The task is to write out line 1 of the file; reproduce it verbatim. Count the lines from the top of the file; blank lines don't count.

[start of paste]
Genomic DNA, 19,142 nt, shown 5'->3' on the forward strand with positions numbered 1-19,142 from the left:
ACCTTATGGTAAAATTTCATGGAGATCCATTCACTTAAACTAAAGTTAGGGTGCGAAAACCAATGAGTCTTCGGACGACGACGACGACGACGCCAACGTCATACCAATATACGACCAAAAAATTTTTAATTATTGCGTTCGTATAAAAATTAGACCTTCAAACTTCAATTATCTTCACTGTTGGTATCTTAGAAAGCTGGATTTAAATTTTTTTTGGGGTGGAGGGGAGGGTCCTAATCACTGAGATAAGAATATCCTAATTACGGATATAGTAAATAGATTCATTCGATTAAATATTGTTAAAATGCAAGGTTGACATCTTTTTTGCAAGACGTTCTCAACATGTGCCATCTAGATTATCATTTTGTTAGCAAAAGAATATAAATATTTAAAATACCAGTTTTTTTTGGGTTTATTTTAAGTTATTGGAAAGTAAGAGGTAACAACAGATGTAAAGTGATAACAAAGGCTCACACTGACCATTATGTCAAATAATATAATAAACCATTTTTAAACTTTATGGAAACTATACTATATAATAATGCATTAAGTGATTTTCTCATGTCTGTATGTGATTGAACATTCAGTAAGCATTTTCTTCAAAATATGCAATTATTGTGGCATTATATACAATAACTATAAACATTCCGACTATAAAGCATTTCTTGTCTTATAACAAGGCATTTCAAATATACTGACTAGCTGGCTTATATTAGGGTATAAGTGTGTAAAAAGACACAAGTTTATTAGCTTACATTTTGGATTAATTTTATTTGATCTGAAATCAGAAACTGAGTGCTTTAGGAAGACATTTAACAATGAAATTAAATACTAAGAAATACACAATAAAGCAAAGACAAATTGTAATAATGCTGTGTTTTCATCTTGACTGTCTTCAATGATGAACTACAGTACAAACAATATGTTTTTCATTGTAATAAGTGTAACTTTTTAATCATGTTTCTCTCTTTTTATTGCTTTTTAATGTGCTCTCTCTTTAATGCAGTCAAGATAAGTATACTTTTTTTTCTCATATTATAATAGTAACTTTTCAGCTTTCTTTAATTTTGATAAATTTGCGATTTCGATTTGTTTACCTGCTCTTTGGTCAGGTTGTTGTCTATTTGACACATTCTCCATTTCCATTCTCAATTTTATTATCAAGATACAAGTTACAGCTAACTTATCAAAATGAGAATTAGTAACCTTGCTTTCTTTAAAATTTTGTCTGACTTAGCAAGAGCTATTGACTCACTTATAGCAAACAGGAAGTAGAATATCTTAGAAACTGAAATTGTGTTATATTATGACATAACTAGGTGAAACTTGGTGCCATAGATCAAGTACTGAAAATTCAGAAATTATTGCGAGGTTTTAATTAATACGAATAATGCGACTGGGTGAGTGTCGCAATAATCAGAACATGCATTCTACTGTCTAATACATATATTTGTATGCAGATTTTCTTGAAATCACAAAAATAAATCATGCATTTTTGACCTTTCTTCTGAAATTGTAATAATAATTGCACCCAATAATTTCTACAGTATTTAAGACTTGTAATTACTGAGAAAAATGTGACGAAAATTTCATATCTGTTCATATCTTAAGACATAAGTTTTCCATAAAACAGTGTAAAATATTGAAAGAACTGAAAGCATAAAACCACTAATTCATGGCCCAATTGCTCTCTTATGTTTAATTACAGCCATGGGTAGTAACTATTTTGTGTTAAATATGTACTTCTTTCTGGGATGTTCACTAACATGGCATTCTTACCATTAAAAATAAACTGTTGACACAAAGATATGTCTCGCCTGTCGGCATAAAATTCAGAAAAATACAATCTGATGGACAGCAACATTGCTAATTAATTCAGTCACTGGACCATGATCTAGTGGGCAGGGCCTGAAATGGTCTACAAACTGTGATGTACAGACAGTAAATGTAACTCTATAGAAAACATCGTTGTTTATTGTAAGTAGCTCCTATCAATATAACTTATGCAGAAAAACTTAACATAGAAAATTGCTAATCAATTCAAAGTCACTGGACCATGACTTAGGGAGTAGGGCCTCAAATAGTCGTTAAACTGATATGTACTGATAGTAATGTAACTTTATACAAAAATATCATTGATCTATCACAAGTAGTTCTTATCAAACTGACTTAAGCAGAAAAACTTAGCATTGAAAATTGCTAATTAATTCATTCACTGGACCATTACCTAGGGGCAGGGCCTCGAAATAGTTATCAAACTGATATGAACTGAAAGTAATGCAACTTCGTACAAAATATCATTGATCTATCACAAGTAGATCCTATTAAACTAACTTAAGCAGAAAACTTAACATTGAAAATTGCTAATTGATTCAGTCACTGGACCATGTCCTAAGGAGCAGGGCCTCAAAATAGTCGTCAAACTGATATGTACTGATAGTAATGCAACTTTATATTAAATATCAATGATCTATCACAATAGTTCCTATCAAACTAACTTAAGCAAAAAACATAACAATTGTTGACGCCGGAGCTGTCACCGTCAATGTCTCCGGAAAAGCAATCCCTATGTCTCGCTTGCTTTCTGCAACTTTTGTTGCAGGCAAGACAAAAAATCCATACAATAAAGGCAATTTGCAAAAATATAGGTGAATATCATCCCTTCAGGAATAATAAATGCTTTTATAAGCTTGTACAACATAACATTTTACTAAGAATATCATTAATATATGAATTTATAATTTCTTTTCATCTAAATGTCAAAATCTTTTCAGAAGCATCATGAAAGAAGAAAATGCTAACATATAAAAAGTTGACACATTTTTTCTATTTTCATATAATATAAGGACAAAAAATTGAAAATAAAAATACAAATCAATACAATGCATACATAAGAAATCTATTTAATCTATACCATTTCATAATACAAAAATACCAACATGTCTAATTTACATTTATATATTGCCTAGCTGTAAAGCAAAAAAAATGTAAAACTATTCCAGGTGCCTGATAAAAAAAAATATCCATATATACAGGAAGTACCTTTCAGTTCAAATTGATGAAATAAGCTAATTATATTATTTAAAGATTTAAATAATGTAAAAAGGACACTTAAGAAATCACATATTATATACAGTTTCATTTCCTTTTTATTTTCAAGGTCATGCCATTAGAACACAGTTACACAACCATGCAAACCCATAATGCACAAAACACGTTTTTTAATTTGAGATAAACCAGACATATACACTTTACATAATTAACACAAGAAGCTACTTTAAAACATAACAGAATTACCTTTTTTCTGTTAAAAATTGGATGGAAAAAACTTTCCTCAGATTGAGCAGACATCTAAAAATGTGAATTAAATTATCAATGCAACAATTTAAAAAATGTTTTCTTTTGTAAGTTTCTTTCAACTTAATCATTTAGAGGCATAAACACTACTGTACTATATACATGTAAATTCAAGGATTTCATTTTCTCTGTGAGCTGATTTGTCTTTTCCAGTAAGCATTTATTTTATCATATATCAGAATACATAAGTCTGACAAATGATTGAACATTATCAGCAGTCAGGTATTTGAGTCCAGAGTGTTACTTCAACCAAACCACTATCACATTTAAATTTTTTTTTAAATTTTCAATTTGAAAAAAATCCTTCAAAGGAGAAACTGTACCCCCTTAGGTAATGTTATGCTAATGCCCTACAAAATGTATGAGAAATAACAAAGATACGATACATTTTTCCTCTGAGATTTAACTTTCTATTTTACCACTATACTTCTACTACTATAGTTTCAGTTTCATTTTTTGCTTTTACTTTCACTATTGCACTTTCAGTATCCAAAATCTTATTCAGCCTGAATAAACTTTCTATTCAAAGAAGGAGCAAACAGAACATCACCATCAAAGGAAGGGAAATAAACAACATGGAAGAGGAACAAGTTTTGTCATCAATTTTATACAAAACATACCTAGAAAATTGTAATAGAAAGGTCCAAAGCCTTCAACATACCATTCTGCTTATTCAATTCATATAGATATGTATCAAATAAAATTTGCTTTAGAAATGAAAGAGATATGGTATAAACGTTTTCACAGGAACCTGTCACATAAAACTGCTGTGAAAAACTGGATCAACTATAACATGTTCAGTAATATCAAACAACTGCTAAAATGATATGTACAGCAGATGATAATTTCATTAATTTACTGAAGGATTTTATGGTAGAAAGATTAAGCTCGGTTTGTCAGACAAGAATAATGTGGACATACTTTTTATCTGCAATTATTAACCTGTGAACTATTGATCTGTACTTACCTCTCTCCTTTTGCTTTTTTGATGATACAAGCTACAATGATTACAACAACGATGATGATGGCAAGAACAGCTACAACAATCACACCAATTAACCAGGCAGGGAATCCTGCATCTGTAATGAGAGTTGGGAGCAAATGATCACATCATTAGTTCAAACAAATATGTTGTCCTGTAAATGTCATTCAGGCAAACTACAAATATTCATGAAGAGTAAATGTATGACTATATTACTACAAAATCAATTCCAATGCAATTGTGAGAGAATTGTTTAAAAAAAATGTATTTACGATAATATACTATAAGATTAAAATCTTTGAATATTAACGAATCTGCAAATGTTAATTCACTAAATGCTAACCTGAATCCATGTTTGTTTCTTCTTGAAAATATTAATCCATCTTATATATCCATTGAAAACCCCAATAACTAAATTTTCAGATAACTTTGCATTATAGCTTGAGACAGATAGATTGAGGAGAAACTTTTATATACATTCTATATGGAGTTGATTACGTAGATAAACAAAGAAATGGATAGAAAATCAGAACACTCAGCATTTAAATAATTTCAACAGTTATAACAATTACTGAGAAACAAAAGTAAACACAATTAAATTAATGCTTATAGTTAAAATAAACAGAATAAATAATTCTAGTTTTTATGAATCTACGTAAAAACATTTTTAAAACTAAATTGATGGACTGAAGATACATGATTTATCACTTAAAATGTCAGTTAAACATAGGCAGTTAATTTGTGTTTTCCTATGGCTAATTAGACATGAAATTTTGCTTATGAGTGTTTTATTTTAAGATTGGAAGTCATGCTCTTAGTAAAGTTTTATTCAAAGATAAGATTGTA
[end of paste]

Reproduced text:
Genomic DNA, 19,142 nt, shown 5'->3' on the forward strand with positions numbered 1-19,142 from the left: